– using mind mapping

Every time when you introduce a new technique, make sure that you also show your students how to link the ideas into a logical order by using highlighters or different colours. You could highlight ideas that belong together or underline ideas supporting the same main topic using the same colour. In this way students can organise their writing in a more visual way. What students then need to do is combine their ideas that are colour-coded in order to form a text.

Remember as with other targeted practice tasks, the purpose of these activities is to help students actively and overtly develop a specific skill: that of how to organise and structure their ideas to form a coherent text. Thus the students do not necessarily have to actually do the writing when doing tasks focussing on tips 1,2 and 4. By practising the specific tasks over and over again, the students will be able to structure and organise their writing better.

All that is left for me to say is: try these ideas, make them your own and let us know how it went! And as I said, you do not have to write a complete text to be working on your writing. In terms of writing with our students, it is about one focussed task at a time! Good luck!


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Teaching formal writing

Solutions-Writing-Challenge-logo-WEBIn January we asked over 450 teachers from around the world to vote for the biggest writing challenge they face in their classroom. Since then we’ve dedicated a month to each of the top three voted for challenges with a series of webinars and blog posts from some of Oxford’s top teacher trainers. During our survey we also received some fantastic comments from teachers telling us about other writing challenges they’ve encountered. Join us as we take on 3 extra challenges raised by teachers like you. In this blog Olha Madylus addresses the first of these challenges:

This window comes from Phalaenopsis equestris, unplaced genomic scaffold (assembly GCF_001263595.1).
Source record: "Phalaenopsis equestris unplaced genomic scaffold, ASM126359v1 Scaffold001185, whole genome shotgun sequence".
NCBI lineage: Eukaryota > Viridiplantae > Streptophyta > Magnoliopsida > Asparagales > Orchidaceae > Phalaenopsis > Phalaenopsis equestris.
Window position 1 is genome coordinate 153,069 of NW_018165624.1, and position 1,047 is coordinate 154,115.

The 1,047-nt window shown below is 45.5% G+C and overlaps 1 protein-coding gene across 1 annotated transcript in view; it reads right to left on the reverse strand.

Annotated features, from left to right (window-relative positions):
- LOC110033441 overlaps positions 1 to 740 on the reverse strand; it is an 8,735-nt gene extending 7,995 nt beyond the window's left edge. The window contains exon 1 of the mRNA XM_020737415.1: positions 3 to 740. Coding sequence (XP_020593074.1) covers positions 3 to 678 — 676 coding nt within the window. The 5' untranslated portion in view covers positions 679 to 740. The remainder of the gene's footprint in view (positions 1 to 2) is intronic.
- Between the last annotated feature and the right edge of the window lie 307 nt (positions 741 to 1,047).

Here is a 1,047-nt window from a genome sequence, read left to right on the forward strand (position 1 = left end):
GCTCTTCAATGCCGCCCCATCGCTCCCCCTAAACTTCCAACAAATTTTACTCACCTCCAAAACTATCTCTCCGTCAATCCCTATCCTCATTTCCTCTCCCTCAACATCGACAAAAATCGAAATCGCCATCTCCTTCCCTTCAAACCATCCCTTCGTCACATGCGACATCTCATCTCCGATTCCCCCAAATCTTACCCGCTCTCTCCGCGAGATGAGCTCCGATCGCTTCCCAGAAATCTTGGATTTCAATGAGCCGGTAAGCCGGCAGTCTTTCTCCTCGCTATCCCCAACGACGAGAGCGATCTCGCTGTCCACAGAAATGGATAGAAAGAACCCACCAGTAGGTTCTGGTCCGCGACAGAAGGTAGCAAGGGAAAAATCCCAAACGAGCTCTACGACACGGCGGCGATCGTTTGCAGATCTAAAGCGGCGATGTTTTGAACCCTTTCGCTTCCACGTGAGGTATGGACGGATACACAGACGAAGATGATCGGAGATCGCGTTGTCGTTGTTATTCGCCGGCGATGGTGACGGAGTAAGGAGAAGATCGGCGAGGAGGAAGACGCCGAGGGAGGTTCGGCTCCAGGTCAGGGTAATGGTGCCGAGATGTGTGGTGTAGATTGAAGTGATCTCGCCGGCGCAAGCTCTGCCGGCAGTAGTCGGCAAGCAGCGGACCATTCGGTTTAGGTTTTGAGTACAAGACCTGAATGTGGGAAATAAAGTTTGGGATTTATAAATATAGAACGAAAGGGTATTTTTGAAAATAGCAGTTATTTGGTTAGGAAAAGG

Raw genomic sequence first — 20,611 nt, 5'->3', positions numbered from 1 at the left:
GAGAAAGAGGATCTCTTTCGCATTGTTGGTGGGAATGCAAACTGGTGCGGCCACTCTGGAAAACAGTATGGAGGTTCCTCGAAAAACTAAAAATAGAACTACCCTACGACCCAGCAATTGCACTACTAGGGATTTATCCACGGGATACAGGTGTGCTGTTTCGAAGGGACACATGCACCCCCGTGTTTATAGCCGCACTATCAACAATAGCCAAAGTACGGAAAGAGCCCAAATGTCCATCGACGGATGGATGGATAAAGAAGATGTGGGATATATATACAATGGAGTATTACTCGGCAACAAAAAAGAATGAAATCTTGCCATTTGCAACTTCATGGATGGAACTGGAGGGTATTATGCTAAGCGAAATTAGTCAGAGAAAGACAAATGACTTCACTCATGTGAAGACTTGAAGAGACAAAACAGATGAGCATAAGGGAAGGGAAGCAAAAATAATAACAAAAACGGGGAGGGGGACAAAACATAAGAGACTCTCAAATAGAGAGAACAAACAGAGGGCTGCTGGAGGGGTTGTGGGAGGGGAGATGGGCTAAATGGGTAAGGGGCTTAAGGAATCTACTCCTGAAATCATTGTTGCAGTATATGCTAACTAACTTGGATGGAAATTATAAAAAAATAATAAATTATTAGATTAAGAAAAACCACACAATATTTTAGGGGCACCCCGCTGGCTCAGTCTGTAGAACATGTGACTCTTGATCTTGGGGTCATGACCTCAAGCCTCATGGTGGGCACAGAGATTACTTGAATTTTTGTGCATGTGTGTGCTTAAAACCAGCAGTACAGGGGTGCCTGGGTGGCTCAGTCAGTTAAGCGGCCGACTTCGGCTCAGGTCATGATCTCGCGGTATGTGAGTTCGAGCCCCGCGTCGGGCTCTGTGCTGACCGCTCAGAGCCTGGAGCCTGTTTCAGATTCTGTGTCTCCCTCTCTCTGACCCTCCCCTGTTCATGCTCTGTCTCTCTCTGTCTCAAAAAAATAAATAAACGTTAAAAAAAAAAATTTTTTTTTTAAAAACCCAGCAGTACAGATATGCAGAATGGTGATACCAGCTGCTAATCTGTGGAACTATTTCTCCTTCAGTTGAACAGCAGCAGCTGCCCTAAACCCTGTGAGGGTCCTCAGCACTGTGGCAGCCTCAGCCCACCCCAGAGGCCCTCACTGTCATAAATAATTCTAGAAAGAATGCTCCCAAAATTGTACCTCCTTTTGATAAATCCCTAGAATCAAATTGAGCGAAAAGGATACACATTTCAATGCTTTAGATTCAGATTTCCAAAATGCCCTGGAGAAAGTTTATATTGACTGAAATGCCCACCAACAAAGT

‘My students find formal writing challenging and keep using informal vocabulary’.

Maybe this is something you have experienced? Teenage learners in particular can struggle with formal writing. They rarely use formal vocabulary even in their first language, and don’t see the relevance of formal writing. However, for most teenagers this will prove an important skill when they come to take their end of school exams. Beyond school, formal writing will also be useful in a number of contexts, such as essays, job applications, reports and letters.

Firstly students need to be made aware of the difference between formal and informal English (I am sure they will understand this in their L1). Secondly they need to appreciate when either is appropriate to use and finally they need opportunities to practise both.

  1. Awareness-raising

Write or project two example sentences like this on the board:

  1. After careful consideration, Michael Morris decided to purchase the vehicle, as he had decided the price was reasonable.
  2. Mike bought the car because he thought it was an ok price.

Ask students to work in pairs and answer the following questions